Sales teams are always chasing the elusive “perfect pitch” – that magic formula that makes every prospect say “yes!”. Though there isn’t a way to get a guaranteed “yes,” there are certain elements essential to a specialization in business development pitching.
- Start Short
Whether you’re leaving a voicemail or got a real, live person on the line, always say less than you want to say. Give a quick overview, hitting on who you are, the problems you solve, how you solve them, your recent achievements, and what people say about you. This is your all-important elevator pitch: punchy, informative, and brief. Say it with conviction! Your tone conveys meaning just as much as your words.
- Connect and Discover
After giving your elevator pitch, move to something that will get them talking. This will help you connect and establish trust. Trust is a critical element of business development. Every prospect you reach defaults to being skeptical of you – and with good reason! Get them to open up by asking questions like “What’s frustrating you today” or “What’s working with your current system? What’s not?”. Display genuine curiosity to differentiate from negative perceptions of sales calls.
- Shut Up and Listen
Once you’ve asked your question, stop talking. Even if they pause or don’t say much, do what you can to get them to give you more information (i.e., “Tell me more about that”). The prospect should dominate your conversation, opening up for Personal and Operational Discovery, and talking about Current State vs. Dream State. The more you hear from them, the more data you gather on the best way to make the sale.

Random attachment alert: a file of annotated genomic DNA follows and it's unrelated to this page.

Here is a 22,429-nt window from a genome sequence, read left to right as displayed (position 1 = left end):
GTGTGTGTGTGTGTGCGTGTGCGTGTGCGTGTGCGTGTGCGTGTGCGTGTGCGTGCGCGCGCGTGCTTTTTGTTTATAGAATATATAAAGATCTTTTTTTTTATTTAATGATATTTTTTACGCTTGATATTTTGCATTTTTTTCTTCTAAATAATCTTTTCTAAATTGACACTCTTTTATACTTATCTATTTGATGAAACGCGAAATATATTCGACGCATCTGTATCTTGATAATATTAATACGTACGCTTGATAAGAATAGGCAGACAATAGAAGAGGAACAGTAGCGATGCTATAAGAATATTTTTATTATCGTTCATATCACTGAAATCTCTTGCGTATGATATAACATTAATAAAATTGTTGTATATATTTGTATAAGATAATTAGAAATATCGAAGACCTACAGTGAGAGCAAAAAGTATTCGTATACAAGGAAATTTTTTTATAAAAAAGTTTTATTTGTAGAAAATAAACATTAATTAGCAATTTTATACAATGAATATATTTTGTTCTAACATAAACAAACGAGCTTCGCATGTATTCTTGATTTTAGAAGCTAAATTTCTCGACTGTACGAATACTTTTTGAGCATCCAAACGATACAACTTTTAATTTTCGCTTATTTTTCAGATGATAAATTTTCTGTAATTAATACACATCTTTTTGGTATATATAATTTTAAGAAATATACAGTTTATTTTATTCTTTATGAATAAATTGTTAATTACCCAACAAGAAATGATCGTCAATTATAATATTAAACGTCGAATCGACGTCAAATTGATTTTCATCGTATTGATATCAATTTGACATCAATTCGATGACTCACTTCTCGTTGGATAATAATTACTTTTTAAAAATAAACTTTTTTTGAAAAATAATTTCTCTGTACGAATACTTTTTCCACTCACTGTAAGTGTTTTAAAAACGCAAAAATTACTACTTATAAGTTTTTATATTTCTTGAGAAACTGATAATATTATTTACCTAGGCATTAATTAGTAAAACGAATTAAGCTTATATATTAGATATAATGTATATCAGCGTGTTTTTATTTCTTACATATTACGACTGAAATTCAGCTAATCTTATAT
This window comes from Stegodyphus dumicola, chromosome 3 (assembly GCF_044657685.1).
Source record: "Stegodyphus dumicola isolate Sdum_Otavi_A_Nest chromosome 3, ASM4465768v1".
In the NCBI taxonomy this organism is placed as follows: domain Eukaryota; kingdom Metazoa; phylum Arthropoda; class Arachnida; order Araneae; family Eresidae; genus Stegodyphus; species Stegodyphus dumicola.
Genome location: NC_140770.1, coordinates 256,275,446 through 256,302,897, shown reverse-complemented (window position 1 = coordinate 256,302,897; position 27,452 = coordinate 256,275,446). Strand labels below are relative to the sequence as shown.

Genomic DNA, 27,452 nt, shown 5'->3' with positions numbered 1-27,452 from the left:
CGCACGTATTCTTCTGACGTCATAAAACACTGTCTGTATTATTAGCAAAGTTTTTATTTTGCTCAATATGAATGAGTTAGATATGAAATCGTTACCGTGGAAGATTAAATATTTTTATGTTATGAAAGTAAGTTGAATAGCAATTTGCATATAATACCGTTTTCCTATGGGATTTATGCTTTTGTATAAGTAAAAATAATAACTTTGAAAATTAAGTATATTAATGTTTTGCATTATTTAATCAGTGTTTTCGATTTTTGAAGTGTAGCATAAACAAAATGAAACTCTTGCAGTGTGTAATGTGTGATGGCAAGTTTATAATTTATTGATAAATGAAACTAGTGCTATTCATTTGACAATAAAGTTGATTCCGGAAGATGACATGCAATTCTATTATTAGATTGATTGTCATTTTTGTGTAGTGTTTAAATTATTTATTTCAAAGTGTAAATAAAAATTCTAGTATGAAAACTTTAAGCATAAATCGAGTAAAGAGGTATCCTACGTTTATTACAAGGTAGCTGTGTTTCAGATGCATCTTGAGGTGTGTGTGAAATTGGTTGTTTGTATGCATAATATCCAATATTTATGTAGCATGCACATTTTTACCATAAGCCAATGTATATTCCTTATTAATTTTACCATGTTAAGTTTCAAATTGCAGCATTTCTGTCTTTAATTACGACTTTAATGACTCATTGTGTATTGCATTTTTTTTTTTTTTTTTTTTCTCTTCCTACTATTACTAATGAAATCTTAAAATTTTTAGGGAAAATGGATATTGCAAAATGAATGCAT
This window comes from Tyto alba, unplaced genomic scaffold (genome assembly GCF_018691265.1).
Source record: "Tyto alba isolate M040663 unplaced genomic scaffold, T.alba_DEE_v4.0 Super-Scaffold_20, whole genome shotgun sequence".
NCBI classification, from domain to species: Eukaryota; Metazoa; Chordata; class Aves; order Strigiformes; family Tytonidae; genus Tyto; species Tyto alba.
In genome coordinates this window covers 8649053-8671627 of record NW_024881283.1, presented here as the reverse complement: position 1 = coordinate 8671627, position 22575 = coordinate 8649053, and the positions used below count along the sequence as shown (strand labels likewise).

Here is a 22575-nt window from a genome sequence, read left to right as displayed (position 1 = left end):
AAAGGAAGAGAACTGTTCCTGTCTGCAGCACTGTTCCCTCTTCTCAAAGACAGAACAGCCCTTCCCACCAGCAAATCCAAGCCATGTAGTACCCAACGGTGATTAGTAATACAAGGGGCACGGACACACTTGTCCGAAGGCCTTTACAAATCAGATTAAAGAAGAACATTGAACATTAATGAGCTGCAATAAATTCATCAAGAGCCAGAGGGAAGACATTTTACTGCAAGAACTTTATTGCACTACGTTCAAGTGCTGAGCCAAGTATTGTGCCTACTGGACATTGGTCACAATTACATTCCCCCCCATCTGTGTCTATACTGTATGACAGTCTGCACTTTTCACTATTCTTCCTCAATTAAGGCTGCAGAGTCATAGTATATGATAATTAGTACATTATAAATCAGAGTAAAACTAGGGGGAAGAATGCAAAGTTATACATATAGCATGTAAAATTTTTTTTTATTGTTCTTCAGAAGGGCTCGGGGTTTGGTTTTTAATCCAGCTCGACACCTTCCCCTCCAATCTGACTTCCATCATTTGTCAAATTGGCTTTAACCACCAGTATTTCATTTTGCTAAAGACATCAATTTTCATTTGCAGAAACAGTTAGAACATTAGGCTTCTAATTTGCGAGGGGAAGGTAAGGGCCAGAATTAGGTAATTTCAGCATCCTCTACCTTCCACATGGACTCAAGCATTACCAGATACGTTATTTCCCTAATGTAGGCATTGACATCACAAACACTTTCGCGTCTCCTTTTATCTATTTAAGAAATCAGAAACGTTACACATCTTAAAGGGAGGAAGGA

- Identify Needs vs. Wants
After hearing a bit, ask qualifying questions to understand top priorities. These are items that would make the most significant impact and the first things you should bring to your next call. Get them to talk about what their ideal solution would look like so you can figure out how to present that solution in your next conversation.
- Determine Next Steps
Make it worth it for them to continue the conversation. Lay out the reason why you should keep talking (success stories, ways you see your product benefiting them personally) and ask what they think. Get them to decide you need to keep talking.
Maybe they have to run your conversation by a colleague, or perhaps they want some time to think things over – no matter how much time they need, give it to them. All you need is to determine when you’ll talk next so you can assure things move forward. The sooner, the better to keep the right contact cadence, but if they ask for longer, respect their wishes.
Tailoring Your Pitch: The Power of Tactic Groups
These steps can help you wildly improve and perhaps even master the sales pitch, but you’ll need to stay wile and understand each pitch must be tailored to the prospect.
Get a leg up on tailoring each pitch through establishing specified content, scripts, and methods for different groups. That’s what we’ve done with our Tactic Group technique – a sales strategy focused on empowering your development team to come readily equipped with the tools to turn a dial tone into a signature and a handshake.